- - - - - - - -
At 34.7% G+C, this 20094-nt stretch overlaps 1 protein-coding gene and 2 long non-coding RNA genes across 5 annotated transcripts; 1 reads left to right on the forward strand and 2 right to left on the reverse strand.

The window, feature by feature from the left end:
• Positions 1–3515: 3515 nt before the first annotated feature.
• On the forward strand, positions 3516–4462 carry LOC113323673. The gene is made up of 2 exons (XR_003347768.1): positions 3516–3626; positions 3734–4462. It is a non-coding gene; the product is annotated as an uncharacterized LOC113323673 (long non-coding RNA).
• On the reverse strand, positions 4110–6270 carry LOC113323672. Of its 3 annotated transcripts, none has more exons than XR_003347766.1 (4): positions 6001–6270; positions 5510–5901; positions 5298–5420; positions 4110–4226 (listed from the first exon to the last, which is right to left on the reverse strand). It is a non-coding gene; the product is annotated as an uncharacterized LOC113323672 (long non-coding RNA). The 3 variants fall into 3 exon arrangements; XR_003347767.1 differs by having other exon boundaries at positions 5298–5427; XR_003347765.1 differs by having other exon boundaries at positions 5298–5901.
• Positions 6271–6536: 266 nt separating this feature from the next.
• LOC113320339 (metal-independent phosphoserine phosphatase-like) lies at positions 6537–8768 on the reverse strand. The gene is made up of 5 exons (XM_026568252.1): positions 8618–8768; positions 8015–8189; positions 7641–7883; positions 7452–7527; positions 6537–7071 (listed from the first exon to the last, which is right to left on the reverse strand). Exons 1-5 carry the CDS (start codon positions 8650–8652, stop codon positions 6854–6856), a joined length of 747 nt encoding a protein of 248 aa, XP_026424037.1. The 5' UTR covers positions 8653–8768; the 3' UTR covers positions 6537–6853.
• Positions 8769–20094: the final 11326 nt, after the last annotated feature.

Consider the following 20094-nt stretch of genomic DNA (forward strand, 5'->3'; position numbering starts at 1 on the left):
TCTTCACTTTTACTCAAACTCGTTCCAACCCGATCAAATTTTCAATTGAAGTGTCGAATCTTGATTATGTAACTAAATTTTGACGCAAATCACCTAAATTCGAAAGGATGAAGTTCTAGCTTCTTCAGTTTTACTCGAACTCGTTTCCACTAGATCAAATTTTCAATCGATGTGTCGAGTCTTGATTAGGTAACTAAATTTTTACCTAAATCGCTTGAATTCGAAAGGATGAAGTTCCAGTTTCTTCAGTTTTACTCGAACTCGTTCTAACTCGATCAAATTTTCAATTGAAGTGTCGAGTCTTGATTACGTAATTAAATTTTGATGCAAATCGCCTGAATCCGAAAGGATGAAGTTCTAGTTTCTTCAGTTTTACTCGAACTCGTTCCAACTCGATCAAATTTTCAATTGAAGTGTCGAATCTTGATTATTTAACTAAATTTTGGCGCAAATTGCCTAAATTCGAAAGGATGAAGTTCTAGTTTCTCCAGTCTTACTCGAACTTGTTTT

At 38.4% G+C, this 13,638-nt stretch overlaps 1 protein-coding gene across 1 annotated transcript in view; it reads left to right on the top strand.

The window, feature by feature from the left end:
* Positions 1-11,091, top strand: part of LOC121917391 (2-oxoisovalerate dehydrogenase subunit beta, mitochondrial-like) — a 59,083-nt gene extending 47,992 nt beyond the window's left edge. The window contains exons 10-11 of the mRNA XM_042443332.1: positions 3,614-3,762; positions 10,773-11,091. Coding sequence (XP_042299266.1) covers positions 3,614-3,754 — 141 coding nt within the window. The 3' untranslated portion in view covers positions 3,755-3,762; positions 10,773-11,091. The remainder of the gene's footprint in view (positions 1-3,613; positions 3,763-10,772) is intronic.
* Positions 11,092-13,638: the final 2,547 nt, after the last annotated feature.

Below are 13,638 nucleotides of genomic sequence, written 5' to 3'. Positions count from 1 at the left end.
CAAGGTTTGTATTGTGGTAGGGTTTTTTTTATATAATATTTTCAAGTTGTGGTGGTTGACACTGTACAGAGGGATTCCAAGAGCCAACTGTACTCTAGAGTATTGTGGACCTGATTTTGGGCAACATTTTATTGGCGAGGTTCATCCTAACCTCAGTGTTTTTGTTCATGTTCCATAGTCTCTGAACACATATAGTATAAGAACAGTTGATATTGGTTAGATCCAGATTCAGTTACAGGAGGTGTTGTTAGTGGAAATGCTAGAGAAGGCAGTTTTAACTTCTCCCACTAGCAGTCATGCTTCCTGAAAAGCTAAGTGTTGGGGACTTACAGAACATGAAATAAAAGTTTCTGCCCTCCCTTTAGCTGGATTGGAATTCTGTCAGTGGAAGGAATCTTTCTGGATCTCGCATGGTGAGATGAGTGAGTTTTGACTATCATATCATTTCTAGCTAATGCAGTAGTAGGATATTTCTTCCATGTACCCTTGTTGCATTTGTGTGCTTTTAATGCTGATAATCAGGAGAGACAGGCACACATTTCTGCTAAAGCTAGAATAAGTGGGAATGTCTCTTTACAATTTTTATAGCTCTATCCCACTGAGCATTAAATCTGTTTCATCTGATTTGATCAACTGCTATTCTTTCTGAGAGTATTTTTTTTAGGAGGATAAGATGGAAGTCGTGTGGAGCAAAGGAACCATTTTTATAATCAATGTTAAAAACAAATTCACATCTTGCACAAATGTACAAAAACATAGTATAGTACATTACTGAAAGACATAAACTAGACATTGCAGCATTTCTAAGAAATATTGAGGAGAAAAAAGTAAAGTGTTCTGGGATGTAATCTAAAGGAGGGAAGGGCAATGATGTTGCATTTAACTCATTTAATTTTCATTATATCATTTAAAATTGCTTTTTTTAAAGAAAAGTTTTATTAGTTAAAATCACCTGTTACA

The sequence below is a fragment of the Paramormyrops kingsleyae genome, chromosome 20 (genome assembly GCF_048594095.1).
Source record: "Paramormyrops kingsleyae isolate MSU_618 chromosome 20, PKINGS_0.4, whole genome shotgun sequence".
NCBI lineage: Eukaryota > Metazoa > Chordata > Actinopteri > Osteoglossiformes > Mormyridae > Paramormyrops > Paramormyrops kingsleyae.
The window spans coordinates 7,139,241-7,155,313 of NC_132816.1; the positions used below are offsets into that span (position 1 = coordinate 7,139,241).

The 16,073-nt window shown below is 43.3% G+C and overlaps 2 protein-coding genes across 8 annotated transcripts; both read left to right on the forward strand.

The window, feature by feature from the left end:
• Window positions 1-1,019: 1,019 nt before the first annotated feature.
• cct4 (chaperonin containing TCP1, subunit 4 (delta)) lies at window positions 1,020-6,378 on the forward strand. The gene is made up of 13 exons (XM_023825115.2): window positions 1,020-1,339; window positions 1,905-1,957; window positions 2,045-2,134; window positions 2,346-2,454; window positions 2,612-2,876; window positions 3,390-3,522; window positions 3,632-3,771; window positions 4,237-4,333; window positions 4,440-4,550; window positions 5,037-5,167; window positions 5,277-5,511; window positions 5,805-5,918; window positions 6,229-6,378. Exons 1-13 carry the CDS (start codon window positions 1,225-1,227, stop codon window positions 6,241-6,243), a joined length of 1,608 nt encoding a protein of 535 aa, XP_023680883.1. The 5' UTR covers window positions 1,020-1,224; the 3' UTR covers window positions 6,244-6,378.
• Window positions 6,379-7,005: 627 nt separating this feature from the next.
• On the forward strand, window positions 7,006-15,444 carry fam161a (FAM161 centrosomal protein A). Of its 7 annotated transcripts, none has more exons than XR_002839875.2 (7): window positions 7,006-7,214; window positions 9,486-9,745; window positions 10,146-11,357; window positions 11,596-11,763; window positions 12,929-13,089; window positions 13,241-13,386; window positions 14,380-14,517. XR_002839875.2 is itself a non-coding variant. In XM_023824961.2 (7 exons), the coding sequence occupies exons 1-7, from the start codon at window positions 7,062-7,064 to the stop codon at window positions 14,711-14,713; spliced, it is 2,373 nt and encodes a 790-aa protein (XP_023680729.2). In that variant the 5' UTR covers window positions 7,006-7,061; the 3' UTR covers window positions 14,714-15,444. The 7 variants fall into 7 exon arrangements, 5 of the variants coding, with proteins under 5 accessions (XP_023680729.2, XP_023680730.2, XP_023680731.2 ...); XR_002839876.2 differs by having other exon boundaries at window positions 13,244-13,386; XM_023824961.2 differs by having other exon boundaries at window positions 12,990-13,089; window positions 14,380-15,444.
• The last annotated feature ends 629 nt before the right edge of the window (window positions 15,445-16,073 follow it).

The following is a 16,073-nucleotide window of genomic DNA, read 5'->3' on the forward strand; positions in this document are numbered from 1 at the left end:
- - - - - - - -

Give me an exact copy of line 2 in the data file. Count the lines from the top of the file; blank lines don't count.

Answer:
The window, feature by feature from the left end: